While I’m not able to run, it’s exciting to read about the changing demographic of the running community. In cycling I’m often the oldest woman rider and I spend a lot of time riding with men my age and older. That’s been true for be since I started riding. It’s true even in Zwift.
It’s okay. I like riding with men. But still I wonder, where are the women my age? Clearly, they’re running
Running, or at least the race community, is doing something right. Or women runners are doing something right. They’re keeping at it as they age which is lovely to see
“Among other things, the research revealed that the United States has the highest proportion of female runners; that the 40-49 year-old age group is fastest and most popular; that Slovenia, Iceland and Ukraine are fastest countries; and that the Boston Marathon boasts the fastest average run time of “popular races.”
“But perhaps the most encouraging finding for older adults is that those in the 90 to 99 year-old age group are the fastest growing population of runners today, increasing 39% from 2014 to 2017. Researchers called that particular finding “staggering.””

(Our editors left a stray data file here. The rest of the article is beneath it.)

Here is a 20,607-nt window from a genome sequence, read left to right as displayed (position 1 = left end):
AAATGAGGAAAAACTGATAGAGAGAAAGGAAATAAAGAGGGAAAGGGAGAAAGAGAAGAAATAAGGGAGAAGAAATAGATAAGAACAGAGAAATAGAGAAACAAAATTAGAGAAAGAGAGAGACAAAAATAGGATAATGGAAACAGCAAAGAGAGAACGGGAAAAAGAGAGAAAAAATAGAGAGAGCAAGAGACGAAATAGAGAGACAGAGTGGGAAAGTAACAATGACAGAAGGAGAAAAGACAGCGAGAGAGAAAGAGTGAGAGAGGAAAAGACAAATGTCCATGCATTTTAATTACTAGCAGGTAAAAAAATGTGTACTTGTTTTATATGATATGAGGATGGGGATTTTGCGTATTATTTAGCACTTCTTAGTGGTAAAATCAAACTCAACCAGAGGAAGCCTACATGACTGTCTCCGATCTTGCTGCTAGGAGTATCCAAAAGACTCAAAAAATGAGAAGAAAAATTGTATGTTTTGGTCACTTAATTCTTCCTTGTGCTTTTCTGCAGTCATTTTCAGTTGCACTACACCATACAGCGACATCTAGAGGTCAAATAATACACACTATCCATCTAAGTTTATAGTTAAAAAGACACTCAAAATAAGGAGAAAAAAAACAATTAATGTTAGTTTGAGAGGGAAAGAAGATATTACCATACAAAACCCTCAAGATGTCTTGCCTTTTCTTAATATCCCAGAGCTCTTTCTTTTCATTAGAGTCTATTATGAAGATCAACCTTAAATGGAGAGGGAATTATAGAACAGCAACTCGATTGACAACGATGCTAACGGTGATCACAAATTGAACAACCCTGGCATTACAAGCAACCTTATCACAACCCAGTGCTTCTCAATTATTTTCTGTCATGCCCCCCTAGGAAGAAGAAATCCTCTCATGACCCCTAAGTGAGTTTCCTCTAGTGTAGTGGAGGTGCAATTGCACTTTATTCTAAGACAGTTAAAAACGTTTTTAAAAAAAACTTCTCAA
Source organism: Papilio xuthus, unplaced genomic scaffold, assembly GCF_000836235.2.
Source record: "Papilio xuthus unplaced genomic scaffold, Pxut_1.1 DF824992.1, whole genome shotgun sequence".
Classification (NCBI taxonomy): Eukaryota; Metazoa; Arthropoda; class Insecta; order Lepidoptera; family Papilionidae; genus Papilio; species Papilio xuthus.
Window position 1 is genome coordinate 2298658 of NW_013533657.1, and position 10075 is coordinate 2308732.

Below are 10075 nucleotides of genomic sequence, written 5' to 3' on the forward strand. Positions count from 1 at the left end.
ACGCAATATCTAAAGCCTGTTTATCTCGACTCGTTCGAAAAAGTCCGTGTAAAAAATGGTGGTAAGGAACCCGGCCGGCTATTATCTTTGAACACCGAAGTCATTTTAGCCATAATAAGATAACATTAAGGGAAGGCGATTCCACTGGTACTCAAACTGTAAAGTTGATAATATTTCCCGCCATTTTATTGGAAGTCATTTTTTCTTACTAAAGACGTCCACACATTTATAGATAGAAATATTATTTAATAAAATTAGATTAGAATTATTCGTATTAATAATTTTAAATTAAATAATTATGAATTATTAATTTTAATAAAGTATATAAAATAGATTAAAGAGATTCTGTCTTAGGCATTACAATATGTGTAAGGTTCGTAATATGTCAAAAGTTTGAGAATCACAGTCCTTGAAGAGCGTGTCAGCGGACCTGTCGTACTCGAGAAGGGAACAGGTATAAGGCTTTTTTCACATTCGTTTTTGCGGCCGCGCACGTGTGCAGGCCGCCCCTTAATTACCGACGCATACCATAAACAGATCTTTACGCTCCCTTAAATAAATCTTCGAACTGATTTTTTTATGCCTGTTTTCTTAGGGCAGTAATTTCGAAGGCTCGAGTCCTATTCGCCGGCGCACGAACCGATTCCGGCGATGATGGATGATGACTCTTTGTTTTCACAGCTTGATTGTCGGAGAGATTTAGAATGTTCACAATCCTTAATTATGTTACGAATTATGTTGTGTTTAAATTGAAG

“For decades — a century, almost — road racing was a world of competitive men. Since emerging from the first running boom, however, the sport has quickly evolved. The competitive core is still there, leading the pack. But now that core is being chased through the streets by thousands upon thousands of new runners, many of them motivated by very different factors.
The numbers really began to change in the early 1990s when aging running boomers filled out the masters ranks. By 2000, 44 percent of marathon finishers were 40-plus. Growth of the women’s division was even more dramatic. Just 10 percent of marathon finishers in 1980 were female. That figure is now 40 percent, while women now make up more than half the finishers at many shorter distances.”
More women than men (53-47%) and the average of women runners now 38.6